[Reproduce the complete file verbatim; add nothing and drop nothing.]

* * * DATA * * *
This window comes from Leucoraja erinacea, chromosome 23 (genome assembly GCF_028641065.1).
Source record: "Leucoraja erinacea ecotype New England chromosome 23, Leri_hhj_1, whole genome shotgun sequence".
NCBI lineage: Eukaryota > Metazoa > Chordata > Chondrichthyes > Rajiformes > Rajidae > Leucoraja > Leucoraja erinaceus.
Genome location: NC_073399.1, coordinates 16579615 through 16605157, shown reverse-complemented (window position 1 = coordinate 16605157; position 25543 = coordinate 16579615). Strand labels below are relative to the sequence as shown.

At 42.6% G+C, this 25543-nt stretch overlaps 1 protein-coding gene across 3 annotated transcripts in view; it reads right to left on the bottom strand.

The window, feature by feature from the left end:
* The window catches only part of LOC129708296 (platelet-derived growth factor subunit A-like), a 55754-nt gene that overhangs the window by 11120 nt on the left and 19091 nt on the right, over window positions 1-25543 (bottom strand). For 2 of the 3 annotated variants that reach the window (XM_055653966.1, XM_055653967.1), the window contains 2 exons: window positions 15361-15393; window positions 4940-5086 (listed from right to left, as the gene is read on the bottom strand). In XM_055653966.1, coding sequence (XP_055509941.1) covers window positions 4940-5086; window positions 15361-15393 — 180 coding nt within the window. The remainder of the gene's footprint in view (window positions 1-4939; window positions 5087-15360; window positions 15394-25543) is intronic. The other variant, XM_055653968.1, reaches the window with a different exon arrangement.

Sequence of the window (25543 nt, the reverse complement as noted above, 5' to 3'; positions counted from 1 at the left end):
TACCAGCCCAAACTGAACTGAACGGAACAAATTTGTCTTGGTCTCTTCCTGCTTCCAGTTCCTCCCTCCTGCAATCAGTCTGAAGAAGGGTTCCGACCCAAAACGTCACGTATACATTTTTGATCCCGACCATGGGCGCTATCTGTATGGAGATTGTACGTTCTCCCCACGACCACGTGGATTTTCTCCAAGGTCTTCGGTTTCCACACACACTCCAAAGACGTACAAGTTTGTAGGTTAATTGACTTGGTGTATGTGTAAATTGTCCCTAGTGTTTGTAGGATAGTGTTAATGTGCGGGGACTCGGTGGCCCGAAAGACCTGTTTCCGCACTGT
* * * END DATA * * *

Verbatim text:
This window comes from Leucoraja erinacea, chromosome 23 (genome assembly GCF_028641065.1).
Source record: "Leucoraja erinacea ecotype New England chromosome 23, Leri_hhj_1, whole genome shotgun sequence".
NCBI lineage: Eukaryota > Metazoa > Chordata > Chondrichthyes > Rajiformes > Rajidae > Leucoraja > Leucoraja erinaceus.
Genome location: NC_073399.1, coordinates 16579615 through 16605157, shown reverse-complemented (window position 1 = coordinate 16605157; position 25543 = coordinate 16579615). Strand labels below are relative to the sequence as shown.

At 42.6% G+C, this 25543-nt stretch overlaps 1 protein-coding gene across 3 annotated transcripts in view; it reads right to left on the bottom strand.

The window, feature by feature from the left end:
* The window catches only part of LOC129708296 (platelet-derived growth factor subunit A-like), a 55754-nt gene that overhangs the window by 11120 nt on the left and 19091 nt on the right, over window positions 1-25543 (bottom strand). For 2 of the 3 annotated variants that reach the window (XM_055653966.1, XM_055653967.1), the window contains 2 exons: window positions 15361-15393; window positions 4940-5086 (listed from right to left, as the gene is read on the bottom strand). In XM_055653966.1, coding sequence (XP_055509941.1) covers window positions 4940-5086; window positions 15361-15393 — 180 coding nt within the window. The remainder of the gene's footprint in view (window positions 1-4939; window positions 5087-15360; window positions 15394-25543) is intronic. The other variant, XM_055653968.1, reaches the window with a different exon arrangement.

Sequence of the window (25543 nt, the reverse complement as noted above, 5' to 3'; positions counted from 1 at the left end):
TACCAGCCCAAACTGAACTGAACGGAACAAATTTGTCTTGGTCTCTTCCTGCTTCCAGTTCCTCCCTCCTGCAATCAGTCTGAAGAAGGGTTCCGACCCAAAACGTCACGTATACATTTTTGATCCCGACCATGGGCGCTATCTGTATGGAGATTGTACGTTCTCCCCACGACCACGTGGATTTTCTCCAAGGTCTTCGGTTTCCACACACACTCCAAAGACGTACAAGTTTGTAGGTTAATTGACTTGGTGTATGTGTAAATTGTCCCTAGTGTTTGTAGGATAGTGTTAATGTGCGGGGACTCGGTGGCCCGAAAGACCTGTTTCCGCACTGT